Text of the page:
McClatchy stepping down after 12 years running Pirates

Updated: July 6, 2007, 6:58 PM ET
Associated Press

PITTSBURGH -- Kevin McClatchy not only saved baseball in Pittsburgh as the Pirates' owner, he accomplished what was once seen as the impossible by getting a new ballpark built.

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McClatchy persuaded commissioner Bud Selig to bring the All-Star game back to town only 12 years after it was played there. He helped oversee one of the city's largest urban development projects in decades, the growth that's occurred around PNC Park and the Steelers' Heinz Field.

Only one thing went wrong: the Pirates never won under McClatchy.

McClatchy, a newspaper heir widely credited with preventing the Pirates from leaving Pittsburgh by assembling an ownership group in 1996 when no one else would, announced Friday he is stepping down as the team's chief executive officer at the end of the season.

The Pirates are on pace for a 15th consecutive losing season, one short of the major league record. If they do not have a winning record this season, it will be their 12th consecutive losing record under McClatchy.

"I take responsibility for the losing, that's probably in some ways reason for a change," McClatchy told The Associated Press. "It's good to turn the page, have a fresh perspective."

The 44-year-old McClatchy lost majority ownership stake in the club to West Virginia newspaper owner G. Ogden Nutting several years ago, and in January was supplanted by Nutting's son, Bob, as principal owner. McClatchy initially knew the elder Nutting through their newspaper ties and brought him into his ownership group.

"Why now? Because now is the right time," McClatchy said. "I remember a quote from a long time ago, [former Raiders coach] John Madden said you get about 10 years in the frying pan and then, after a while, you start to get burned out."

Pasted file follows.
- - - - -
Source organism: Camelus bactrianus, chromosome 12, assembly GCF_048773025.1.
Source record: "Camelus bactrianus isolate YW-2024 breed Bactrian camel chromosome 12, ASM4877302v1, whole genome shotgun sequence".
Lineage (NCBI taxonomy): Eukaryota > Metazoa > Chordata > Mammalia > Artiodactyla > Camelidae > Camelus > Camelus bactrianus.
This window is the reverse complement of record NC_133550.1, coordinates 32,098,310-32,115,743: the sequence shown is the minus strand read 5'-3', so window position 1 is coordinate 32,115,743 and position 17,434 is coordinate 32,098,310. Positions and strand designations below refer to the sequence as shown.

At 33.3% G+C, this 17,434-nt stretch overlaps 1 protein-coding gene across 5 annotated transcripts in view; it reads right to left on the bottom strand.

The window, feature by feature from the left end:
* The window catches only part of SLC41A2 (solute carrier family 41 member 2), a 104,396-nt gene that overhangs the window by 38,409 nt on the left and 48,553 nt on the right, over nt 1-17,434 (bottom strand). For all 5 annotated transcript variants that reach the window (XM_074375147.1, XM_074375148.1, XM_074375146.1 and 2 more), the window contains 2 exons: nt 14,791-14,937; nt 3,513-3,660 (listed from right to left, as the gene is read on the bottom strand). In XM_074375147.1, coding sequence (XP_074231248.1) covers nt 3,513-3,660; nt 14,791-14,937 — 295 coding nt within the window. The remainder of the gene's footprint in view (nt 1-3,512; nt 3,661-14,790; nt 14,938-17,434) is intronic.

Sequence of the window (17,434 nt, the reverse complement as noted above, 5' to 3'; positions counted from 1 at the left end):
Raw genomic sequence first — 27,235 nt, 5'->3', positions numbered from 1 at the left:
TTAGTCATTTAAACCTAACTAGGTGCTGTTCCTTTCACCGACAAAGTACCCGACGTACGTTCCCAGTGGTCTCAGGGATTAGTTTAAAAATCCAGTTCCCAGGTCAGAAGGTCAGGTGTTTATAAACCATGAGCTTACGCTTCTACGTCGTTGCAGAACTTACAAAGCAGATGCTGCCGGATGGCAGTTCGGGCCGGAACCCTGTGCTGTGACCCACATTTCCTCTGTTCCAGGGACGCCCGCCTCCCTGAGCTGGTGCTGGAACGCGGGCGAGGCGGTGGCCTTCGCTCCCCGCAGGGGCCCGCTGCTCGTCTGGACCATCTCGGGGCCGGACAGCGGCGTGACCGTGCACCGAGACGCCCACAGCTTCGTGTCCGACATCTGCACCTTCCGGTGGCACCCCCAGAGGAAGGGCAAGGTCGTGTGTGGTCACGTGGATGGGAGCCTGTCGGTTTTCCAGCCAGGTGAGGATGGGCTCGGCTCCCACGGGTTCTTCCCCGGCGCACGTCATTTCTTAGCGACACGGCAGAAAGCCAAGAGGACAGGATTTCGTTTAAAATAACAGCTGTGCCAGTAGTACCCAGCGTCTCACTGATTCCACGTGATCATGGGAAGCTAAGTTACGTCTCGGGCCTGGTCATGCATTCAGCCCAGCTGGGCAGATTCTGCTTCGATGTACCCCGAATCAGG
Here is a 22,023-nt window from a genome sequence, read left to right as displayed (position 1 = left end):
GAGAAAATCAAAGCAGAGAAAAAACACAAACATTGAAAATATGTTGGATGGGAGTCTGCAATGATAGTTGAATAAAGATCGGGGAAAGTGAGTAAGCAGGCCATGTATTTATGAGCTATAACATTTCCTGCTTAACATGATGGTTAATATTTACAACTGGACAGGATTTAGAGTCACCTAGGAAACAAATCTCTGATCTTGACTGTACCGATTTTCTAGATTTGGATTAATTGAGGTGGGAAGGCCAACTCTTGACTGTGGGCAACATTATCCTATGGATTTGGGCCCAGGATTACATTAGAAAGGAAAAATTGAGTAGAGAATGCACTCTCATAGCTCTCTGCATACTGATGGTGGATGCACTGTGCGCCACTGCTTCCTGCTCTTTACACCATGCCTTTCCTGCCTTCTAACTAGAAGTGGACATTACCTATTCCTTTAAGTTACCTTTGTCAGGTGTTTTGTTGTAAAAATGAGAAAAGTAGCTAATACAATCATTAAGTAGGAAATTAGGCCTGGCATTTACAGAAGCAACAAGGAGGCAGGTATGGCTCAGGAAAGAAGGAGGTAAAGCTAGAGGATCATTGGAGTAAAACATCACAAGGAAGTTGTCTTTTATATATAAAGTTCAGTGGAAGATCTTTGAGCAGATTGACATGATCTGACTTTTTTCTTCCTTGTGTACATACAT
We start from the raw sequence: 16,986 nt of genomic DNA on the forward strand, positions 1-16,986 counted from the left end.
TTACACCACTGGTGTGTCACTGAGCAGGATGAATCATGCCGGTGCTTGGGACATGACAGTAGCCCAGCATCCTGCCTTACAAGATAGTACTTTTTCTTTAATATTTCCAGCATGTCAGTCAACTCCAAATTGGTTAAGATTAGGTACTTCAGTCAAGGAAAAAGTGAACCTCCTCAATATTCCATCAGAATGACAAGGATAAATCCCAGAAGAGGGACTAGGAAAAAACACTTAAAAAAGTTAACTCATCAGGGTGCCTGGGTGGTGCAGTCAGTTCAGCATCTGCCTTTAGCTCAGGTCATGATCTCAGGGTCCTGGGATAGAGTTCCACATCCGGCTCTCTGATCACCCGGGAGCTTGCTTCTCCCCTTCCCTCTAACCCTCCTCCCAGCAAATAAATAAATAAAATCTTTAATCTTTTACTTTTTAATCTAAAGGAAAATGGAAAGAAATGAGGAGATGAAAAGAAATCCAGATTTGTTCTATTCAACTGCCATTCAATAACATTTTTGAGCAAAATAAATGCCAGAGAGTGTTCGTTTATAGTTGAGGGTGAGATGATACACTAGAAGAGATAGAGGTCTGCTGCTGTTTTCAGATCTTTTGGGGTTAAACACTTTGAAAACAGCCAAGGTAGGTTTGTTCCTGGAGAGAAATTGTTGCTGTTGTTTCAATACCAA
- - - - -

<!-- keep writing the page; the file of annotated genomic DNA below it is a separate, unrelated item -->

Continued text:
McClatchy, who grew up in the San Francisco area, became one of the youngest owners in major league history when his group officially completed the purchase in February 1996. The club -- formerly owned by a cross-section of Pittsburgh businessmen and corporations -- had been for sale for nearly 18 months, with cable TV magnate John Rigas unsuccessfully attempting to buy it before McClatchy stepped in.

"Kevin McClatchy saved the Pittsburgh Pirates," Selig said Friday in a statement. "He assumed control of the franchise amid considerable turmoil and during the worst economic period in baseball history."

Bob Nutting said the search wouldn't be limited to baseball executives, and that McClatchy's successor will have full control of the Pirates' front office. That executive's No. 1 objective, Nutting said, will be to bring a winning team to Pittsburgh.

McClatchy took months to assemble a group that finally bought the Pirates for about $95 million -- or about one-third the current value. At the time, no other group or individual was interested in buying the team. NL president Len Coleman helped guide McClatchy's group through the sale process so the team would not be forced to relocate.

"If it weren't for Kevin McClatchy, there would be no PNC Park -- and no Pittsburgh Pirates," former mayor Tom Murphy said upon leaving office last year.

While the Pirates stayed in Pittsburgh under McClatchy, they did not prosper on the field. McClatchy was not privately wealthy, and the club's payroll was annually among the lowest in the majors except for a brief period in 2001, when the Pirates moved into PNC Park. Building one of the majors' best ballparks will likely be viewed as McClatchy's chief accomplishment.

The Pirates have contended only once under McClatchy, in 1997 when a team with the majors' lowest payroll stayed in the NL Central race until the final week of the season until losing out to Houston.

McClatchy's reign also was marked by the departure of successful manager Jim Leyland, who wearied during four consecutive losing seasons from 1993-96, and a string of unsuccessful signings that included Derek Bell, Pat Meares and Kevin Young. The team also gave a far-above-market value $60 million deal to catcher Jason Kendall that still hasn't been cleaned off their books.

"Any organization, whether it's a baseball team or a grocery chain, having a CEO for 10 years generally is a long time," McClatchy said. "But I think we have done some good things, whether it's the ballpark, whether it's the North Shore development, the All-Star Game, keeping the team in Pittsburgh -- some things that are pretty good."

Copyright 2007 by The Associated Press